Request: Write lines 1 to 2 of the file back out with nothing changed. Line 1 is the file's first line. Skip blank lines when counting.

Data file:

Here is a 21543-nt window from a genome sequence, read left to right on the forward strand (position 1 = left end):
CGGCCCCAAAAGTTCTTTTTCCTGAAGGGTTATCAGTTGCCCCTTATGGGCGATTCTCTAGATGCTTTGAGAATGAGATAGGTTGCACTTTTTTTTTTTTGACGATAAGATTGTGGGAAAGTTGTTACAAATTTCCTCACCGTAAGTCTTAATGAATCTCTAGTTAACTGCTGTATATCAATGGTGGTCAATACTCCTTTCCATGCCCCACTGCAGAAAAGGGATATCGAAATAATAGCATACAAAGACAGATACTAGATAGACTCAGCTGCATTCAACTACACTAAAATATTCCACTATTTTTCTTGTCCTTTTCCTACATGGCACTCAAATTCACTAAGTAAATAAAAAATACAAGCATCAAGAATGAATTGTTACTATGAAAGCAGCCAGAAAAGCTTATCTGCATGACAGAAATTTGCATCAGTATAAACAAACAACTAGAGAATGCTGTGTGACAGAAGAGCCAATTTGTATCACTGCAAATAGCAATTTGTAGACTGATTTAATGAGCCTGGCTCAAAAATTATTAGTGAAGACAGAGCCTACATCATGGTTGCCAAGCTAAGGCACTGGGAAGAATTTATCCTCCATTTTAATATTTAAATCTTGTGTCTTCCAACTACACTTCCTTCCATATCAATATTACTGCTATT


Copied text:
Here is a 21543-nt window from a genome sequence, read left to right on the forward strand (position 1 = left end):
CGGCCCCAAAAGTTCTTTTTCCTGAAGGGTTATCAGTTGCCCCTTATGGGCGATTCTCTAGATGCTTTGAGAATGAGATAGGTTGCACTTTTTTTTTTTTGACGATAAGATTGTGGGAAAGTTGTTACAAATTTCCTCACCGTAAGTCTTAATGAATCTCTAGTTAACTGCTGTATATCAATGGTGGTCAATACTCCTTTCCATGCCCCACTGCAGAAAAGGGATATCGAAATAATAGCATACAAAGACAGATACTAGATAGACTCAGCTGCATTCAACTACACTAAAATATTCCACTATTTTTCTTGTCCTTTTCCTACATGGCACTCAAATTCACTAAGTAAATAAAAAATACAAGCATCAAGAATGAATTGTTACTATGAAAGCAGCCAGAAAAGCTTATCTGCATGACAGAAATTTGCATCAGTATAAACAAACAACTAGAGAATGCTGTGTGACAGAAGAGCCAATTTGTATCACTGCAAATAGCAATTTGTAGACTGATTTAATGAGCCTGGCTCAAAAATTATTAGTGAAGACAGAGCCTACATCATGGTTGCCAAGCTAAGGCACTGGGAAGAATTTATCCTCCATTTTAATATTTAAATCTTGTGTCTTCCAACTACACTTCCTTCCATATCAATATTACTGCTATT